THE BOTTOM LINE
Tracers are supposed to be the people who go looking for close contacts of a person who has coronavirus to see whether they have given it to anyone else.
Well here it seems that we, the general public, are the ones who have to chase after them and the health authorities to get someone to test us for Covid-19.
First because getting someone to answer the phone at your health centre is nothing short of mission impossible, and sometimes all you can do is turn up in person and wait in a queue, either because you're ill and can't wait one or two weeks for a doctor to call; or because you have symptoms that could be Covid-19, or you have been in contact with someone who has tested positive, and all this can't wait for days and days.
You almost feel like going to the airport to see if they'll give you one of those rapid PCR tests that the Junta announced last week for the tourists.
Then we wonder why the figures continue to rise even though we are doing as we're told. With all these obstacles in the way of getting a diagnosis, to think that everyone is going to self-isolate at the slightest sign of a symptom, while they wait patiently for someone to contact them, sounds like science fiction. Especially as a lot of people have to work for a living and cannot afford to self-isolate for two weeks just in case.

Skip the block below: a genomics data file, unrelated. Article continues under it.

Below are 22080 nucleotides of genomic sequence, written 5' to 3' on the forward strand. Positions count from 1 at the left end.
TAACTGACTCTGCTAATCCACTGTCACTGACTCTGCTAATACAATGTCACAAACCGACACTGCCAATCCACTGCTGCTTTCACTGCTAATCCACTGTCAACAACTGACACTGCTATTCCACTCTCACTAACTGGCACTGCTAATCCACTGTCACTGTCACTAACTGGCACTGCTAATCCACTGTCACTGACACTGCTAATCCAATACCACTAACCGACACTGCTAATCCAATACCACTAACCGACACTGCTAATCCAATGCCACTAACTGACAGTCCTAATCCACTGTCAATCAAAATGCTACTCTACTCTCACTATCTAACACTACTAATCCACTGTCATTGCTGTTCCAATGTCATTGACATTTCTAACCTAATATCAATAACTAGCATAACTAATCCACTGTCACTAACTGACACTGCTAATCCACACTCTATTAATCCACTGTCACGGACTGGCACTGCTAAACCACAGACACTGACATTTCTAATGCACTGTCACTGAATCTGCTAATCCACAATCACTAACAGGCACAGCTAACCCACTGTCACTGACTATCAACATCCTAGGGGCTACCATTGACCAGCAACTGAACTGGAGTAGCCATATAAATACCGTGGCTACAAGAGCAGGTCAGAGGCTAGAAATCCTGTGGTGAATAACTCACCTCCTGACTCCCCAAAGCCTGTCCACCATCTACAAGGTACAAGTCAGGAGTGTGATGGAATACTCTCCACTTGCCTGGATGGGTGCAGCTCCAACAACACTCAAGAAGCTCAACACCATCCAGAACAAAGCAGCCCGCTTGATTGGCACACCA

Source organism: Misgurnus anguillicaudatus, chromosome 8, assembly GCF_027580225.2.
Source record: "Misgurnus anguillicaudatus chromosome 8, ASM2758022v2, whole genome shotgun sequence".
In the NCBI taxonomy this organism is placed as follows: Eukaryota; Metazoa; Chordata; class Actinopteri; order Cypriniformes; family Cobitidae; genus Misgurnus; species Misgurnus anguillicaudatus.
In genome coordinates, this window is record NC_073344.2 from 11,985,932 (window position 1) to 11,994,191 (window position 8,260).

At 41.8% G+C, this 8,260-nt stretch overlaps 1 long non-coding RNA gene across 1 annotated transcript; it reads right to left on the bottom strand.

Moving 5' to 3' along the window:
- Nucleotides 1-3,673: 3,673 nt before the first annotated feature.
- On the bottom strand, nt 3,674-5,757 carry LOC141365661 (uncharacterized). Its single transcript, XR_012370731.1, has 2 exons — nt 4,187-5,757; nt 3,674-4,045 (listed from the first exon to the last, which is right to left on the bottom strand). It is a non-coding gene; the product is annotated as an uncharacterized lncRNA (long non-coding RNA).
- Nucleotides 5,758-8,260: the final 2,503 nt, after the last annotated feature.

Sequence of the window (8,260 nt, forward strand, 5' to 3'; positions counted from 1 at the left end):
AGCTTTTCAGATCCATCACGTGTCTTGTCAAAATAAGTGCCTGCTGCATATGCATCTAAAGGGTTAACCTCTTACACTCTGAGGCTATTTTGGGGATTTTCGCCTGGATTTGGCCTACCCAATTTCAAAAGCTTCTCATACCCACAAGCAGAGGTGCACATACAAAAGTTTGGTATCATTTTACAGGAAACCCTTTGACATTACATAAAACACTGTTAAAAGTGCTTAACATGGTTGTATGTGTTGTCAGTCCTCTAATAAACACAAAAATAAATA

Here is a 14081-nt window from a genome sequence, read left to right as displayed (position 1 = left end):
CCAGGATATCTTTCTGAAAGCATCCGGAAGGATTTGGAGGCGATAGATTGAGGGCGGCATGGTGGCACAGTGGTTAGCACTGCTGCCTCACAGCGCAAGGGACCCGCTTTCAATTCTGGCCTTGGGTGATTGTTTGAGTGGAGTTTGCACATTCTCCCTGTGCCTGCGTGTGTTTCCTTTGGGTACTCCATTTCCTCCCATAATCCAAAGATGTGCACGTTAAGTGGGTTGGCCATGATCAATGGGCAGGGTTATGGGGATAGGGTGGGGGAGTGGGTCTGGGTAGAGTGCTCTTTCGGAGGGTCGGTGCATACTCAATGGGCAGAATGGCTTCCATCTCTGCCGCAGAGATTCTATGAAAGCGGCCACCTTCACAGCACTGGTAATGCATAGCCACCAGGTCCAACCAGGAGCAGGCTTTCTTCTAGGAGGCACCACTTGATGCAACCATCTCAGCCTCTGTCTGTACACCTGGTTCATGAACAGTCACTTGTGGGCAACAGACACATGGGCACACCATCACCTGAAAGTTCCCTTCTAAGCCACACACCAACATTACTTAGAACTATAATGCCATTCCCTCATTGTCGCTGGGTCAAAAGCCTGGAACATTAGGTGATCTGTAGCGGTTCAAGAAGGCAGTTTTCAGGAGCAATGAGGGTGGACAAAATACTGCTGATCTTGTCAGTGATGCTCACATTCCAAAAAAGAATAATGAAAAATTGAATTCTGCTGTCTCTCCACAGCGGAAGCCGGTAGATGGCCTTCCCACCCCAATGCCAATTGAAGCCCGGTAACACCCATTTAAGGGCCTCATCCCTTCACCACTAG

If we then add in the asymptomatic cases and those who have been with a Covid sufferer but haven't been traced, the curve carries on growing.
And all this within a framework of measures that are a little perplexing; such as limiting family gatherings to six people. There are five of us in my house, for example, and so my parents would have to visit one at a time, according to the recommendation... you can see how this is encouraging us to go out to bars, where ten people can get together.
Incidentally, the biggest killer in Spain is cardiovascular disease, ahead of tumours and respiratory illnesses. The bad news is that Andalucía leads the board in terms of deaths from that cause. Obesity, diabetes and associated socio-economic factors are to blame for our death rate being almost twice that of Madrid. The good news is that it's not contagious and we have a 'vaccine' well within reach: exercise and a healthy diet.
Of course people rarely talk about that because political leaders can't blame each other for it at heated meetings.